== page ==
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OSI 7 Layer

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Information about OSI 7 Layers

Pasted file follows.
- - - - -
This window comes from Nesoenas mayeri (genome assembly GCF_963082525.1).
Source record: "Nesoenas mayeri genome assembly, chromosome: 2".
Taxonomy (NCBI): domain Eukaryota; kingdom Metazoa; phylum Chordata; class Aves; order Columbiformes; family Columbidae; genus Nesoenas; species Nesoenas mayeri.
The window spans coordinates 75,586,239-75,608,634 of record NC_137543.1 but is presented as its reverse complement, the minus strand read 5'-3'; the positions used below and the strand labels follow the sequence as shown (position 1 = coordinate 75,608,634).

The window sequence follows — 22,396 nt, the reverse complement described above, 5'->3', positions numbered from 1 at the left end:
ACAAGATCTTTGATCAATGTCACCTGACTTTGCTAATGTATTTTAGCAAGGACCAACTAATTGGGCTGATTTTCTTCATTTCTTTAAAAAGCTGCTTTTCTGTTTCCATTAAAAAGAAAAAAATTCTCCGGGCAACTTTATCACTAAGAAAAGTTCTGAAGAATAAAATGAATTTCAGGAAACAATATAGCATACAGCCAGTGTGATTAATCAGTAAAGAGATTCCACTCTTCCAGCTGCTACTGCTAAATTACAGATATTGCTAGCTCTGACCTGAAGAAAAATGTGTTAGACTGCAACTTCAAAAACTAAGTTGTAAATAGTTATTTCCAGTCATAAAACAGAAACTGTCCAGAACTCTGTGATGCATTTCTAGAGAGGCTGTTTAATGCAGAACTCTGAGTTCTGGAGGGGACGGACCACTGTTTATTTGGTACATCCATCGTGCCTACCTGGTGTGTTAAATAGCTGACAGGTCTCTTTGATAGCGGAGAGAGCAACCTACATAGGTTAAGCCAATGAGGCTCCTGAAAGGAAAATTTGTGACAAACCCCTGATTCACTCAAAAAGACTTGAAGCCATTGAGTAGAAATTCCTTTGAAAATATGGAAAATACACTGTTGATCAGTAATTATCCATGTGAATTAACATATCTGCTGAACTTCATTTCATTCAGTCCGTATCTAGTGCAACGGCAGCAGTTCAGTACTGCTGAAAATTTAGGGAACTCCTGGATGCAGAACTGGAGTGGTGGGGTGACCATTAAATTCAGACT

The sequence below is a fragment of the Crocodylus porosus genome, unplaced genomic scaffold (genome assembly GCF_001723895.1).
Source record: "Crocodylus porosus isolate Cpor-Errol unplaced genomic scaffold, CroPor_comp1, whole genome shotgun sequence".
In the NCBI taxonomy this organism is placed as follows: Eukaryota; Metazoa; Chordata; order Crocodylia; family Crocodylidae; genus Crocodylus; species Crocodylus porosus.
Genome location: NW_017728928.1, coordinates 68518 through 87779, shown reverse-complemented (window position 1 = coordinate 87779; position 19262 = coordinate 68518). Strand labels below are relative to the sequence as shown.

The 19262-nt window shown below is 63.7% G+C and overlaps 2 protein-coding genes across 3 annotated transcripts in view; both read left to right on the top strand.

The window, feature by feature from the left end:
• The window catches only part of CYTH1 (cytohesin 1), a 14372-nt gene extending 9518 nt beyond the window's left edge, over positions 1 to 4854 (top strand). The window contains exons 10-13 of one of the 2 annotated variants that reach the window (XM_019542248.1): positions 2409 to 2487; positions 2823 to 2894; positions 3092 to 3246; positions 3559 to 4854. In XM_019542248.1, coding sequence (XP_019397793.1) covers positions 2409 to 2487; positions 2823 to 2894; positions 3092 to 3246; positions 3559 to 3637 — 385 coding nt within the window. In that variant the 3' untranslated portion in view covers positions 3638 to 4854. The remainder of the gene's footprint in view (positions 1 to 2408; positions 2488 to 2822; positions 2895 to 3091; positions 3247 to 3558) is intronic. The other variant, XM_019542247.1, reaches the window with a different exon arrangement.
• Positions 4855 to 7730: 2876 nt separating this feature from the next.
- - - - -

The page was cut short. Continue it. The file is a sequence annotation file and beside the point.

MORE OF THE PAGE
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  Chapter 2 The Internet in IoT  —  OSI, TCP/IP, IPv4,IPv6 and Internet Routing Reliable and ef  󿬁 cient communication is considered one of the most complex tasksin large-scale networks. Nearly all data networks in use today are based on theOpen Systems Interconnection (OSI) standard. The OSI model was introduced bythe International Organization for Standardization (ISO), in 1984, to address thiscomposite problem. ISO is a global federation of national standards organizationsrepresenting over 100 countries. The model is intended to describe and standardizethe main communication functions of any telecommunication or computing systemwithout regard to their underlying internal structure and technology. Its goal is theinteroperability of diverse communication systems with standard protocols.The OSI is a conceptual model of how various components communicate indata-based networks. It uses  “ divide and conquer  ”  concept to virtually break downnetwork communication responsibilities into smaller functions, called layers, sothey are easier to learn and develop. With well-de 󿬁 ned standard interfaces betweenlayers, OSI model supports modular engineering and multivendor interoperability. 2.1 The Open Systems Interconnection Model The OSI model consists of seven layers as shown in Fig. 2.1: physical (Layer 1),data link (Layer 2), network (Layer 3), transport (Layer 4), session (Layer 5),presentation (Layer 6), and application (Layer 7). Each layer provides somewell-de 󿬁 ned services to the adjacent layer further up or down the stack, althoughthe distinction can become a bit less de 󿬁 ned in Layers 6 and 7 with some servicesoverlapping the two layers. ã  OSI Layer 7  —  Application Layer : Starting from the top, the application layer is an abstraction layer that speci 󿬁 es the shared protocols and interface methodsused by hosts in a communications network. It is where users interact with thenetwork using higher-level protocols such as DNS (domain naming system), ©  Springer International Publishing AG 2017A. Rayes and S. Salam,  Internet of Things  —  From Hype to Reality DOI 10.1007/978-3-319-44860-2_235  HTTP (Hypertext Transfer Protocol), Telnet, SSH (Secure Shell), FTP (FileTransfer Protocol), TFTP (Trivial File Transfer Protocol), SNMP (SimpleNetwork Management Protocol), SMTP (Simple Mail Transfer Protocol), XWindows, and RDP (Remote Desktop Protocol). ã  OSI Layer 6  —  Presentation Layer : Underneath the application layer is thepresentation layer. This is where operating system services (e.g., Linux, Unix,Windows, MacOS) reside. The presentation layer is responsible for the deliveryand formatting of information to the application layer for additional processingif required. It is tasked with taking care of any issues that might arise where datasent from one system needs to be viewed in a different way by the other system.The presentation layer releases the application layer of concerns regardingsyntactical differences in data representation within the end-user systems.Example of a presentation service would be the conversion of an EBCDIC(Extended Binary Coded Decimal Interchange Code)-coded text computer   󿬁 le toan ASCII (American Standard Code for Information Interchange)-coded  󿬁 le andcertain types of encryption such as Secure Sockets Layer (SSL) protocol. ã  OSI Layer 5  —  Session Layer : Below the presentation layer is the session layer.The session layer deals with the communication to create a session between twonetwork elements (e.g., a session between your computer and the server that your computer is getting information from). ã  OSI Layer 4  —  Transport Layer : Deals with the end-to-end communicationbetween two end points. It uses the concept of windowing to decide how muchinformation should be sent at a time between end points. ã  OSI Layer 3  —  Network Layer : Routers operate at the network layer. Thenetwork layer packages data into packets known as IP datagrams, which containsource and destination IP address information that is used to forward thedatagrams between hosts and across networks. The network layer is alsoresponsible for routing of IP datagrams using IP addresses. A routing protocolspeci 󿬁 es how routers communicate with each other, exchanging information  ApplicationSessionPresentationTransportNetworkData LinkPhysical BitsFramesPacketsSegmentData Data DataLayer 1Layer 2Layer 3Layer 4Layer 5Layer 6Layer 7 Fig. 2.1  OSI layers and dataformats for each layer 36 2 The Internet in IoT  —  OSI, TCP/IP, IPv4, IPv6 and Internet Routing  that enables them to select routes between any two nodes on a computer net-work. Routing algorithms determine the speci 󿬁 c choice of routes. Each router has a priori knowledge only of networks attached to it directly. A routingprotocol shares this information  󿬁 rst among immediate neighbors, and thenthroughout the network. This way, routers gain knowledge of the topology of the network. The major routing protocol classes in IP networks will be coveredin Sect. 2.5.2. They include Interior gateway protocols type 1, Interior gatewayprotocols type 2 and Exterior gateway protocols. The latter are routing protocolsused on the Internet for exchanging routing information between AutonomousSystems.It must be noted that while layers 3 and 4 (network and transport layers) aretheoretically separate, they are typically closely related to each other in practice.The well-known Internet protocol name Transmission Control Protocol/Internet Protocol (TCP/IP) comes from the transport layer protocol (TCP) and networklayer protocol (IP).Packet switching networks depend upon a connectionless internetwork layer inwhich a host can send a message without establishing a connection with therecipient. In this case, the host simply puts the message onto the network withthe destination address and hopes that it arrives. The message data packets mayappear in a different order than they were sent in connectionless networks. It isthe job of the higher layers, at the destination side, to rearrange out of order packets and deliver them to proper network applications operating at theapplication layer. ã  OSI Layer 2  —  The Data Link Layer : Switches operate at the data link layer.This layer deals with delivery of frames 1 between devices on the same LANusing media access control (MAC) addresses. Frames do not cross the bound-aries of a local network. Internetwork routing is handled by Layer 3, allowingdata link protocols to focus on local delivery, addressing, and media arbitration.In this way, the data link layer is analogous to a neighborhood traf  󿬁 c cop; it endeavors to arbitrate between parties contending for access to a medium,without concern for their ultimate destination. Examples of data link protocolsare  Ethernet   for local area networks (multinode) and the  Point-to-Point Protocol (PPP) . ã  OSI Layer 1  —  the Physical layer : The physical layer de 󿬁 nes the electrical or mechanical interface to the physical medium. It consists of the basic networkinghardware transmission technologies. It principally deals with wiring andcaballing. The physical layer de 󿬁 nes the ways of transmitting raw bits over aphysical link connecting network nodes including copper wires,  󿬁 ber opticcables, and radio links. The physical layer determines how to put a stream of bitsfrom the data link layer on to the pins for a USB printer interface, an optical 1 A frame is a data transmission unit consisting of payload (speci 󿬁 c number of bytes to betransferred) as well as synchronization bits that indicate to the receiver the beginning and end of the payload data.2.1 The Open Systems Interconnection Model 37  󿬁 ber transmitter, or a radio carrier. The bit stream may be grouped into codewords or symbols and converted to a physical signal that is transmitted over ahardware transmission medium. For instance, it uses +5 volts for sending a bit of 1 and zero volts for a bit of 0. 2.2 End-to-End View of the OSI Model Figure 2.2 provides an overview of how devices theoretically communicate in theOSI mode. An application (e.g., Microsoft Outlook on a User A ’ s computer) pro-duces data targeted to another device on the network (e.g., User B ’ s computer).Each layer in the OSI model adds its own information (i.e., headers) to the front of the data it receives from the layer above it. Such process is called encapsulation.Encapsulated data is transmitted in protocol data units (PDUs). PDUs are passeddown through the stack of layers until they can be transmitted over the physicallayer. The physical layer then slices the PDUs into bits and transmits the bits over the physical connection that may be wireless/radio link,  󿬁 ber optic, or copper cable.+5 volts are often used to transmit 1 s and 0 volts are used to transmit 0 s on copper cables. The physical layer provides the physical connectivity between hosts over which all communication occurs. The physical layer is the wire connecting bothcomputers on the network. The OSI model ensures that both users speak the same  ApplicationSessionPresentationTransportNetworkData LinkPhysical ApplicationSessionPresentationTransportNetworkData LinkPhysical InternetUser AUser B Fig. 2.2  Illustration of OSI model38 2 The Internet in IoT  —  OSI, TCP/IP, IPv4, IPv6 and Internet Routing